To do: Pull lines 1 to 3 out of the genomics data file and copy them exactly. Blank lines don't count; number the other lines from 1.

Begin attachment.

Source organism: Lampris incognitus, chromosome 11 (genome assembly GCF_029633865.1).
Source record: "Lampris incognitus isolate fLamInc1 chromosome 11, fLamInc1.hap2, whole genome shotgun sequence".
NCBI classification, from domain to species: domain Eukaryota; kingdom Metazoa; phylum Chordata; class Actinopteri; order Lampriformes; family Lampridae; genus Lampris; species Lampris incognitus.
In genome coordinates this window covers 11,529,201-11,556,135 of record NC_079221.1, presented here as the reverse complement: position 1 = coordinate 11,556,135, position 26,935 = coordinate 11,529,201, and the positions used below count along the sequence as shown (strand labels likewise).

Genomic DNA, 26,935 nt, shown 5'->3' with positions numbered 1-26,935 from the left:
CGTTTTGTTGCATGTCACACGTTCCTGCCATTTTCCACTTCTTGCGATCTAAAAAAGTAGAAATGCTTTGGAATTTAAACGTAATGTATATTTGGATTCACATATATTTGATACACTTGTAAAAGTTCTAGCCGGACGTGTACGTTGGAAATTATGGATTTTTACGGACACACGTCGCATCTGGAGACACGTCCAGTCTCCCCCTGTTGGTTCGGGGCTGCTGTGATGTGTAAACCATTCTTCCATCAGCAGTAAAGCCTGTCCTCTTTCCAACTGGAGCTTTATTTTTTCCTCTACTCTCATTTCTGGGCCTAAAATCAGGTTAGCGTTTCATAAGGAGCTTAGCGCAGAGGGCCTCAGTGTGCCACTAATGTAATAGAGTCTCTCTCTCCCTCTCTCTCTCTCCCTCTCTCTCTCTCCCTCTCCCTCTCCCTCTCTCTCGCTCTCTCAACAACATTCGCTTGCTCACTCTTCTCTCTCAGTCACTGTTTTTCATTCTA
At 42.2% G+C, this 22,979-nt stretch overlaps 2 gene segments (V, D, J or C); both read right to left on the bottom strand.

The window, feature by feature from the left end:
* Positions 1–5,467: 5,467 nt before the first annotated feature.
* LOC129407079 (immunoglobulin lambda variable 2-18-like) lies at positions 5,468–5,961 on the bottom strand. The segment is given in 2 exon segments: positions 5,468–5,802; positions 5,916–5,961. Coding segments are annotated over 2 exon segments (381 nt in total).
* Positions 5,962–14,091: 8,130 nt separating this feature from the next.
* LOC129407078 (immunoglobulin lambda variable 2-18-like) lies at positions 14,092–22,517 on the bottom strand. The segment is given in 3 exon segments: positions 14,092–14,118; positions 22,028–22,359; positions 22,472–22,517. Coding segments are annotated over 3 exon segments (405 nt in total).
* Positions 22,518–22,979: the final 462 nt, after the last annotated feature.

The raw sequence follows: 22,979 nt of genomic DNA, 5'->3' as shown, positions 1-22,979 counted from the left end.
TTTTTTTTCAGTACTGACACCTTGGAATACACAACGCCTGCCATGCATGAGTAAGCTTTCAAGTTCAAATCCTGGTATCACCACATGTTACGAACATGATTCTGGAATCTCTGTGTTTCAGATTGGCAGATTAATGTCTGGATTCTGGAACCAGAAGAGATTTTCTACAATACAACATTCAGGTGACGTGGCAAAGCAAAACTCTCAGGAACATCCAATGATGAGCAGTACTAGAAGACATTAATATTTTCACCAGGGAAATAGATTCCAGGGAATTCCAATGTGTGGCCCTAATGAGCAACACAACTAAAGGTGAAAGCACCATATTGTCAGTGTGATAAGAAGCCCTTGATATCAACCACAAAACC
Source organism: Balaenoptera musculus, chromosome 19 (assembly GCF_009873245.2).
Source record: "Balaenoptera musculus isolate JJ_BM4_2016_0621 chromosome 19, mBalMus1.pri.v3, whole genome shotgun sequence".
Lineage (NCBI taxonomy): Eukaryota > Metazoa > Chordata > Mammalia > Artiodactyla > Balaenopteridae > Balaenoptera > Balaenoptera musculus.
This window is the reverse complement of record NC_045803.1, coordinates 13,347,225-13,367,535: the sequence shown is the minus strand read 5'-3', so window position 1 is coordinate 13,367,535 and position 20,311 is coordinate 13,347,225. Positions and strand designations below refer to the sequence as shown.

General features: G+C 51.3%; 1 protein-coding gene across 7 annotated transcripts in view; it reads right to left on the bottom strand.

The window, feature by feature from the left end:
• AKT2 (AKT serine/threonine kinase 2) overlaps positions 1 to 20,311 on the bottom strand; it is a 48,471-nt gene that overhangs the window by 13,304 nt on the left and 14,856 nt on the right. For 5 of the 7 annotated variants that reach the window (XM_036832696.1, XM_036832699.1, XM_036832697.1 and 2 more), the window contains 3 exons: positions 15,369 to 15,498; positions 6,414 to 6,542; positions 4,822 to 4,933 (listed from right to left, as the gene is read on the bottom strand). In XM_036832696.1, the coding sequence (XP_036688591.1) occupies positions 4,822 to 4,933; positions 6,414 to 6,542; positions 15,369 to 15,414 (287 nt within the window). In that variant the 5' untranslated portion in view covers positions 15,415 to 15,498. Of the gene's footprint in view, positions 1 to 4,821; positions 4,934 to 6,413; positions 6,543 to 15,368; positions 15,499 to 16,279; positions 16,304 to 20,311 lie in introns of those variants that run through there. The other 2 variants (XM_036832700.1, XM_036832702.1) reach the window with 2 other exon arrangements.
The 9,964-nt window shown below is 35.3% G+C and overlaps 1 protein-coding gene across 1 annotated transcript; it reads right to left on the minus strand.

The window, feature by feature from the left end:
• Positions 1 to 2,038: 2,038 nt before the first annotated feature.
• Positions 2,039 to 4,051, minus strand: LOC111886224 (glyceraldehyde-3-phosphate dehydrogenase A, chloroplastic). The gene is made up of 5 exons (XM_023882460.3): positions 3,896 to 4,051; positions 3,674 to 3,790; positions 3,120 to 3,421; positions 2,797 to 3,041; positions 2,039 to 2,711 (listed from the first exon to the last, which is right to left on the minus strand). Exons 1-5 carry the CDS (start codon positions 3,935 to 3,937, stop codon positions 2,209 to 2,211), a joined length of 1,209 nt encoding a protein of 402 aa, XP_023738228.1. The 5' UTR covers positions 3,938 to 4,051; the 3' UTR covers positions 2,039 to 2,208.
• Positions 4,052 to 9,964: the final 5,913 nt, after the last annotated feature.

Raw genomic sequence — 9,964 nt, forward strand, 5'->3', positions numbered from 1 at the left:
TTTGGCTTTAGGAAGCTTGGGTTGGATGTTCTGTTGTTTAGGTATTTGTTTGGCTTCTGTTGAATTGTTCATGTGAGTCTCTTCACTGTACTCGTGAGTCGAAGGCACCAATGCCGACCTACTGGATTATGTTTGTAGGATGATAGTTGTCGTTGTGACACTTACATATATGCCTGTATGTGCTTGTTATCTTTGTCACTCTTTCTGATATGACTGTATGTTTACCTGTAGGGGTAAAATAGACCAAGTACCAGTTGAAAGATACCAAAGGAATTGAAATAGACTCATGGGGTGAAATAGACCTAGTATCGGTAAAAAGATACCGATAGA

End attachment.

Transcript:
Source organism: Lampris incognitus, chromosome 11 (genome assembly GCF_029633865.1).
Source record: "Lampris incognitus isolate fLamInc1 chromosome 11, fLamInc1.hap2, whole genome shotgun sequence".
NCBI classification, from domain to species: domain Eukaryota; kingdom Metazoa; phylum Chordata; class Actinopteri; order Lampriformes; family Lampridae; genus Lampris; species Lampris incognitus.